The lakeshore of the north shore is very beautiful. It’s full of basaltic boulders and ledges, rocks and stones of a million shapes and sizes. It has miles of beaches of finely grained pebbles, to shoreline strewn with pumpkin size boulders to huge rock monoliths-like Palisade Head, rising 200 feet out of the water in a huge hump of stone.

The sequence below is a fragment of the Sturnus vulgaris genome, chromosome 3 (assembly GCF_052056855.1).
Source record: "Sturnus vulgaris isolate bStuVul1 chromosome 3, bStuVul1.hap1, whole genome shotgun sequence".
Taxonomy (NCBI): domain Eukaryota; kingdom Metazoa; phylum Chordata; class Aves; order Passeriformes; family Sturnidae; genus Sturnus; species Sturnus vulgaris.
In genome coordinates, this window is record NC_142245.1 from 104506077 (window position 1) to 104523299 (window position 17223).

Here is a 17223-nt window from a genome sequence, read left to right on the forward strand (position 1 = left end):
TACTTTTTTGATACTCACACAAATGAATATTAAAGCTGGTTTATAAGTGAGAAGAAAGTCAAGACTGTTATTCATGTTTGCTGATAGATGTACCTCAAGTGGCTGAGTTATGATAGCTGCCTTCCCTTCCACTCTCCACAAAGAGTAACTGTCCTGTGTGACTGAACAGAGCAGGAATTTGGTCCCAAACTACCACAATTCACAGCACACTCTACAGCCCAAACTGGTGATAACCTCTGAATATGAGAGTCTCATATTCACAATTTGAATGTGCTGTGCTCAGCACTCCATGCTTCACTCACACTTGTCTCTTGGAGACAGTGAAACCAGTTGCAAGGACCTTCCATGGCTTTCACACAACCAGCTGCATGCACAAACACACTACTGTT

Lake Superior is comfortable to swim in for about 2 and a half months each year. From the last week in June to the first week in September you’ll find the warmest temperatures. I’ve gone in as early as the last week in April (I fell in while bouldering) and the latest I’ve been “swimming” has been the second week in September. The lake, excepting mid-summer, is frigid. It will knock the breath right out of you. It’s PAINFUL. Agony spiking through the limbs, gasping for breath, and making an eerie high pitch yowl that only dogs can hear are typical symptoms of immersion. The cure is a hot sauna, or short of that, a hot car that’s been baking in the sun for a couple of hours. If you are fortunate enough to have a sauna to steam in before and after a swim in the lake, you will feel a cleanliness that is truly next to godliness.